The inventor proposed an aircraft comprising an airplane and an ovate balloon filled with a buoyant gas with the aim of enabling safe, stable and yet controllable flight, low consumption of fuel and short takeoff and landing distances (U.S. Pat. No. 3,807,661). This aircraft ascends by utilizing the propulsion of a propeller and the lift of a main plane of the airplane and operating a vertical rudder and elevators, and descends by decelerating the speed of the airplane to lower the lift of the main plane. In fact, this aircraft enjoys stabler maneuverability and shorter distance takeoff and landing due to the presence of the ovate balloon. However, since the balloon is inclined during the flight of the aircraft, the problem of an increased angle of attack which lowers the flight efficiency had not yet been solved.

OBJECT AND SUMMARY OF THE INVENTION

The present invention has been accomplished in view of the drawbacks suffered by conventional aircraft.

The main object of the present invention is to provide a light aircraft for short distance takeoff and landing, capable of attaining substantially vertical takeoff and landing in a short period of time, safe, stable and yet controllable in ascending, descending, vertical, circuitous and level flight, and excellent in flight efficiency.

To achieve the object described above, according to the present invention, there is provided a light aircraft comprising an airplane having a rear pedestal provided with a propeller producing vertical propulsion, and an airship, disposed above the airplane, having a rear pedestal provided with a propeller producing vertical propulsion and also having a gondola provided with a flight attitude sensor always directed in the vertical direction.

When the flight attitude sensor provided in the gondola of the airship is inclined relative to the lengthwise direction of the airship in the counterclockwise direction at the time of takeoff of the aircraft, the propellers provided on the rear pedestals of the airplane and airship are rotated to produce upward propulsion. When the flight attitude sensor is inclined relative to the lengthwise direction of the airship in the clockwise direction at the time of landing of the aircraft, the propellers are rotated to produce downward propulsion. Thus, the aircraft is automatically maintained in a flight attitude to be substantially horizontal at all times. Therefore, safe and stable flight of the aircraft including ascending, descending, vertical, circuitous and level flight can be assured.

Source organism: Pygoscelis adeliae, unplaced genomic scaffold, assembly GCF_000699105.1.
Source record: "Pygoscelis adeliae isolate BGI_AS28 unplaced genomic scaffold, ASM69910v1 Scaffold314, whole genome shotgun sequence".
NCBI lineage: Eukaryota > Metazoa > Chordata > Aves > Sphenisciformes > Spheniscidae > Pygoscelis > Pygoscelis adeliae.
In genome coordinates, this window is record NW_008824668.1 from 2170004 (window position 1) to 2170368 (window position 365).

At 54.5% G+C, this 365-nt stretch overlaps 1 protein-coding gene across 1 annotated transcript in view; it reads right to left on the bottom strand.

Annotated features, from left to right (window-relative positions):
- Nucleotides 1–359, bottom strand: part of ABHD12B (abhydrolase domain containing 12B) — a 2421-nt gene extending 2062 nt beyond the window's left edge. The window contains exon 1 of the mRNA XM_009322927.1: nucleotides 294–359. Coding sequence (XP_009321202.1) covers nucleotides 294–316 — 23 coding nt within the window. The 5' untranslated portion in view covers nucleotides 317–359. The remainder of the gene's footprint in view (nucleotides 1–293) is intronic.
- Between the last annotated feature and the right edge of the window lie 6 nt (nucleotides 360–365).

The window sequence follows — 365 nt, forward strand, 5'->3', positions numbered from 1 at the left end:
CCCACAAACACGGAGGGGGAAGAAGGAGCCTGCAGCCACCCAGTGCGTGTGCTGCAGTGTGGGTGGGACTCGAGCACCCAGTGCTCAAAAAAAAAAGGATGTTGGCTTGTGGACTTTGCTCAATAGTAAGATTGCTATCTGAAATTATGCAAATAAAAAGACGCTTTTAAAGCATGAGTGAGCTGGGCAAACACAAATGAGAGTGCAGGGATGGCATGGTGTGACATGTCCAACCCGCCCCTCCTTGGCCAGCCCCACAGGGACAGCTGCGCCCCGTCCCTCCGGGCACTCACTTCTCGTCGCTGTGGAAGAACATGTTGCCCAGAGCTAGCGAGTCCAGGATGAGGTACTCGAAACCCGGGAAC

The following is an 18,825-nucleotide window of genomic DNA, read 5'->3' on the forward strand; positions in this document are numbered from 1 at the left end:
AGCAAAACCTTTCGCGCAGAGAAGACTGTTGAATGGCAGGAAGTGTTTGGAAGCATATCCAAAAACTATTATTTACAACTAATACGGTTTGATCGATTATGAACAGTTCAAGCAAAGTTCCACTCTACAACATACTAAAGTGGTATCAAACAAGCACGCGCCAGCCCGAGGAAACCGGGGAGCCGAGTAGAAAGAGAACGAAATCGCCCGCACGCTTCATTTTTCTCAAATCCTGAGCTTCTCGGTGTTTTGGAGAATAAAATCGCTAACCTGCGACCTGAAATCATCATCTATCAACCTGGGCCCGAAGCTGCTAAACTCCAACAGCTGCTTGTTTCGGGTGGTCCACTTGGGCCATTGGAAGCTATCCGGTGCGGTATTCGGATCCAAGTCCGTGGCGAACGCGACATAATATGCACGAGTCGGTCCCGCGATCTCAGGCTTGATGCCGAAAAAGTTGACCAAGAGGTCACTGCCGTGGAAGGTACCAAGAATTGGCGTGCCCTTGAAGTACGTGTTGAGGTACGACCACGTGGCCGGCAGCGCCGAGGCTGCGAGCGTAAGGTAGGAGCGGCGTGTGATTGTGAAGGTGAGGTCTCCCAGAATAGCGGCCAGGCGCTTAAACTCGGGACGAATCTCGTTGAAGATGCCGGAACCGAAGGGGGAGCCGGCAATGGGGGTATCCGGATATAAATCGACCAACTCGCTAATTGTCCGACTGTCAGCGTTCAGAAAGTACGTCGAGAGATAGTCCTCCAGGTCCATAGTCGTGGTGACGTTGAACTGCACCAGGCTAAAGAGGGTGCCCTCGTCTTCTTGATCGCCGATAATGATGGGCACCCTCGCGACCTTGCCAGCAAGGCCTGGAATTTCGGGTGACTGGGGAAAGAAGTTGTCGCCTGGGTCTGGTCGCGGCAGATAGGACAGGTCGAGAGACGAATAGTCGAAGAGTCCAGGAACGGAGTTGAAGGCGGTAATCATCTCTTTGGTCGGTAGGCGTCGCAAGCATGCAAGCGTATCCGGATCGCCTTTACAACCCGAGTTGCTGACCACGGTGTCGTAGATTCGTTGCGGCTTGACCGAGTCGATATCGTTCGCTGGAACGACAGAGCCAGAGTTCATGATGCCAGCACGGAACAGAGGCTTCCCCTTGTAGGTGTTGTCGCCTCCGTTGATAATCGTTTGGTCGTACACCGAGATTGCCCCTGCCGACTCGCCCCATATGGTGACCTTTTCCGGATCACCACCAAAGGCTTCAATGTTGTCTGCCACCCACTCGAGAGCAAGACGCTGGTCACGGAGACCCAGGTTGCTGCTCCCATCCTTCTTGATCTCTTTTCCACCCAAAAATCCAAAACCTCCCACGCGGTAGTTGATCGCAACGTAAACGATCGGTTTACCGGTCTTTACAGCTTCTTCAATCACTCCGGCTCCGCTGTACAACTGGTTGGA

The above and other objects, characteristic features and advantages of the present invention will become more apparent to those skilled in the art as the disclosure of the invention is made hereinbelow with reference to the accompanying drawings.

BRIEF DESCRIPTION OF THE DRAWINGS

FIG. 1 is a side view illustrating one embodiment of the aircraft according to the present invention.

FIG. 2 is a front view illustrating the aircraft of FIG. 1.

FIG. 3 is a front view illustrating a pendulum of a flight attitude sensor of the aircraft of FIG. 1.

FIG. 4 is an electric circuit diagram of the flight attitude sensor of FIG. 3.

FIG. 5 is a structural view of the flight attitude sensor of FIG. 3.

FIG. 6 is a side view illustrating the flight attitude sensor of FIG. 5.

FIG. 7 is an enlarged view showing a principal part of FIG. 1.

DETAILED DESCRIPTION OF THE PREFERRED EMBODIMENT

According to the studies conducted by the inventor, in order to establish an aircraft comprising an airplane and an airship and capable of attaining substantially vertical takeoff and landing at a short distance in a short period of time, safe, stable and yet controllable in ascending, descending, vertical, circuitous and level flight, and excellent in flight efficiency, it is necessary to make the lift of the aircraft as large as possible and to cause the aircraft to have a flight as vertical as possible at the time of takeoff or landing thereof without assuming a flight with an increased angle of attack. Large lift of the aircraft can be obtained by causing the center of the static lifting force of the airship, the center of the dynamic lifting force of the main plane of the airplane and the center of gravity of the aircraft to be always on the same vertical line. An increased angle of attack can be avoided by detecting the flight attitude of the airship at all times and correcting the flight attitude to be substantially horizontal at all times.

The present invention will now be described with reference to the illustrated embodiment.